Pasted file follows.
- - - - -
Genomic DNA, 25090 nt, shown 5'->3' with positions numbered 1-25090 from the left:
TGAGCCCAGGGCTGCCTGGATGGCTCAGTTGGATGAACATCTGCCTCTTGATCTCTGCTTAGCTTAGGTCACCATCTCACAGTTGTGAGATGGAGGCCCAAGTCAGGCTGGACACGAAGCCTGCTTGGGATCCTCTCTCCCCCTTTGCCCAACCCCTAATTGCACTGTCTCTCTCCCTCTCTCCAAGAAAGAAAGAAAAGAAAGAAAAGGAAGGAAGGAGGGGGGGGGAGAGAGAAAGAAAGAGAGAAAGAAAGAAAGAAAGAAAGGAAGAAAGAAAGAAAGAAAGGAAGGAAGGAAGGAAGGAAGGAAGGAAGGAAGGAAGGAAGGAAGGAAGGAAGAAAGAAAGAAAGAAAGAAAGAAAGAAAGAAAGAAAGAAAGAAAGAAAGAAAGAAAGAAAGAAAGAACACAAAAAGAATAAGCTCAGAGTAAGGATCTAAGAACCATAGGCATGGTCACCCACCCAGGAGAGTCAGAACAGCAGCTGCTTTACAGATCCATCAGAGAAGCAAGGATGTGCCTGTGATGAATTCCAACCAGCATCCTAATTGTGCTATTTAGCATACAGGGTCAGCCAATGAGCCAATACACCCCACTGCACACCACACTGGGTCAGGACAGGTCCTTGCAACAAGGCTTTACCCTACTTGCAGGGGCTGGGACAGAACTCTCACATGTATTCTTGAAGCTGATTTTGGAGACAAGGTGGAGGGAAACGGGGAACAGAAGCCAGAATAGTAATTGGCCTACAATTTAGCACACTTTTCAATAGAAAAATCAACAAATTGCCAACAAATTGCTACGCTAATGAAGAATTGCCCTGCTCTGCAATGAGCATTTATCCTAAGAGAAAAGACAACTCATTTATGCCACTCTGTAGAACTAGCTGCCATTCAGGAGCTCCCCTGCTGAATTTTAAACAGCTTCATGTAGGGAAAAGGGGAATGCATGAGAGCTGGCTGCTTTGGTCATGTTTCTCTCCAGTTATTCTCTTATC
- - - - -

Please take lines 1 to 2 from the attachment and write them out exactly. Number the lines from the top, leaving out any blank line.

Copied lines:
Genomic DNA, 25090 nt, shown 5'->3' with positions numbered 1-25090 from the left:
TGAGCCCAGGGCTGCCTGGATGGCTCAGTTGGATGAACATCTGCCTCTTGATCTCTGCTTAGCTTAGGTCACCATCTCACAGTTGTGAGATGGAGGCCCAAGTCAGGCTGGACACGAAGCCTGCTTGGGATCCTCTCTCCCCCTTTGCCCAACCCCTAATTGCACTGTCTCTCTCCCTCTCTCCAAGAAAGAAAGAAAAGAAAGAAAAGGAAGGAAGGAGGGGGGGGGAGAGAGAAAGAAAGAGAGAAAGAAAGAAAGAAAGAAAGGAAGAAAGAAAGAAAGAAAGGAAGGAAGGAAGGAAGGAAGGAAGGAAGGAAGGAAGGAAGGAAGGAAGGAAGAAAGAAAGAAAGAAAGAAAGAAAGAAAGAAAGAAAGAAAGAAAGAAAGAAAGAAAGAAAGAAAGAACACAAAAAGAATAAGCTCAGAGTAAGGATCTAAGAACCATAGGCATGGTCACCCACCCAGGAGAGTCAGAACAGCAGCTGCTTTACAGATCCATCAGAGAAGCAAGGATGTGCCTGTGATGAATTCCAACCAGCATCCTAATTGTGCTATTTAGCATACAGGGTCAGCCAATGAGCCAATACACCCCACTGCACACCACACTGGGTCAGGACAGGTCCTTGCAACAAGGCTTTACCCTACTTGCAGGGGCTGGGACAGAACTCTCACATGTATTCTTGAAGCTGATTTTGGAGACAAGGTGGAGGGAAACGGGGAACAGAAGCCAGAATAGTAATTGGCCTACAATTTAGCACACTTTTCAATAGAAAAATCAACAAATTGCCAACAAATTGCTACGCTAATGAAGAATTGCCCTGCTCTGCAATGAGCATTTATCCTAAGAGAAAAGACAACTCATTTATGCCACTCTGTAGAACTAGCTGCCATTCAGGAGCTCCCCTGCTGAATTTTAAACAGCTTCATGTAGGGAAAAGGGGAATGCATGAGAGCTGGCTGCTTTGGTCATGTTTCTCTCCAGTTATTCTCTTATC